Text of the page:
The failure of US healthcare and health education to give palliative care the standing it deserves is another constant driving force for Jennifer.
“There is no palliative care recognition and yet it would fill so many gaps. My vision for nursing is that it can fill the gap with what’s needed, but you have to do so much proving of cost savings before you receive any funding.”
The third source of inspiration for Jennifer is her ongoing fight to see palliative and end of life care embedded fully into nursing education.
“We have an ageing population that will need care for the next 20-30 years at least, and I think it’s irresponsible for universities not to include palliative care approaches in their curricula.”
Jennifer’s organisation has taken the fight to the corridors of power, lobbying Congress to mandate that palliative care is included in universities. They have not succeeded to date but we aren’t giving up just yet.
How do you inspire others to give their best?
Pre-Covid, Jennifer spent as much time as possible sharing her knowledge and vision, locally, state-wide and nationally at conferences and events. Now frequent appearances on webinars are the most effective way for Jennifer to inspire and inform her nursing colleagues.
“My mantra is, I’m still learning. I am a lifelong student and I always tell students that there this is something new to learn.”
Jennifer knows that it’s her glass half-full approach and constant search for solutions that characterises her best.
“I think if you asked others it would probably be my positivity that people noticed most about me. I like to push people forward and make sure they have what they need.”
While Jennifer has been stuck at home she’s been busy planning for even greater impact, establishing NHPCO as a hub for Project ECHO (Extension of Community Healthcare Outcomes). This project uses tele-mentoring to provide education & peer learning with shared interests.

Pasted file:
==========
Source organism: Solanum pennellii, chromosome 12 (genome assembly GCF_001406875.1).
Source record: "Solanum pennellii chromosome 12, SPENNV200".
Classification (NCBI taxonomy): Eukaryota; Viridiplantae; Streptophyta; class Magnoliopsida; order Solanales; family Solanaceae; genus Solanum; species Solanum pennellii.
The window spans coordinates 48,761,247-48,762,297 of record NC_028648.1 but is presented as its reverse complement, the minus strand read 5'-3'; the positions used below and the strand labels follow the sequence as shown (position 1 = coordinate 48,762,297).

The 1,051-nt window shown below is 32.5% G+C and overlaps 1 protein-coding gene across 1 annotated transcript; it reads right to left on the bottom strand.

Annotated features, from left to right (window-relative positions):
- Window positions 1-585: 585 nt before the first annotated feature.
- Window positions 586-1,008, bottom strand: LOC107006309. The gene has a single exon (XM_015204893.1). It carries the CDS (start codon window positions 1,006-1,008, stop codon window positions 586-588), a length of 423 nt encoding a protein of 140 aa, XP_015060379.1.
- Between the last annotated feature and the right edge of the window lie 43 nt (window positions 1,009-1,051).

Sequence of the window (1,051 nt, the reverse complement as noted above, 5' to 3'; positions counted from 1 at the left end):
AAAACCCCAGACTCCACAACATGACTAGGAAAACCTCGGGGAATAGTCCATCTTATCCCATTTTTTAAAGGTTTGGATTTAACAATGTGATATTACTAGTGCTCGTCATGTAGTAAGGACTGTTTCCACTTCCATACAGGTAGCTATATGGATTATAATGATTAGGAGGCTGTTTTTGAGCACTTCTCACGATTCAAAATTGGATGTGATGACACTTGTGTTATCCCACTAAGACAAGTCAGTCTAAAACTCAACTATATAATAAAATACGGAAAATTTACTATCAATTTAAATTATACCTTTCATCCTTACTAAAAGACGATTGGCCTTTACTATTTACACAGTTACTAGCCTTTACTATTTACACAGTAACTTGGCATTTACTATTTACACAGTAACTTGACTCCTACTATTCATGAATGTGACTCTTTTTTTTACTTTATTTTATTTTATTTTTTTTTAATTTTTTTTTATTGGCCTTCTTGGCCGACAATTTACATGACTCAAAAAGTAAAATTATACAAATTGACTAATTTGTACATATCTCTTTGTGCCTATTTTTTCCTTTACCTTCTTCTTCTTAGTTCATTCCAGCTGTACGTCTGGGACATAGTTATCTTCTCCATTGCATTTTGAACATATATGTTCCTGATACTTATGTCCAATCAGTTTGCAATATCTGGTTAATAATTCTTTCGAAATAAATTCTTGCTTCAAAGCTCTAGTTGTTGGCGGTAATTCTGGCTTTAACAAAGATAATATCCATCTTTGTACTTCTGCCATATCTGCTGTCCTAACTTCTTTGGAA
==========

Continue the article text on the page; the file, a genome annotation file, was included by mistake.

As she puts it, it’s the culmination of 14 years hard work, and will see the organisation firmly established in clinical excellence.
“I am so excited about this, as it will mean we can up our game even further and provide more evidence-based practice support for nurses and others in interdisciplinary teams.”
What is great about being a nurse today?
For Jennifer, one of the greatest appeals of nursing is its flexibility; the huge number of different roles it offers. It’s allowed her to live all over the country while providing care for people in the community and in their homes.
For her colleagues in nursing, Jennifer highlights the integral role they play.
“I have always felt that nurses are the backbone of the healthcare system. I’m not saying our role is more important than anyone else’s but we are the link between physicians and aides and social workers – the hub to make sure patients have what they need whether an acute or serious illness, chronic disease, or end of life.
In palliative care we are there to ensure the best quality of life, to hold their hand, to hug and provide touch and compassion; I always see us as the backbone.”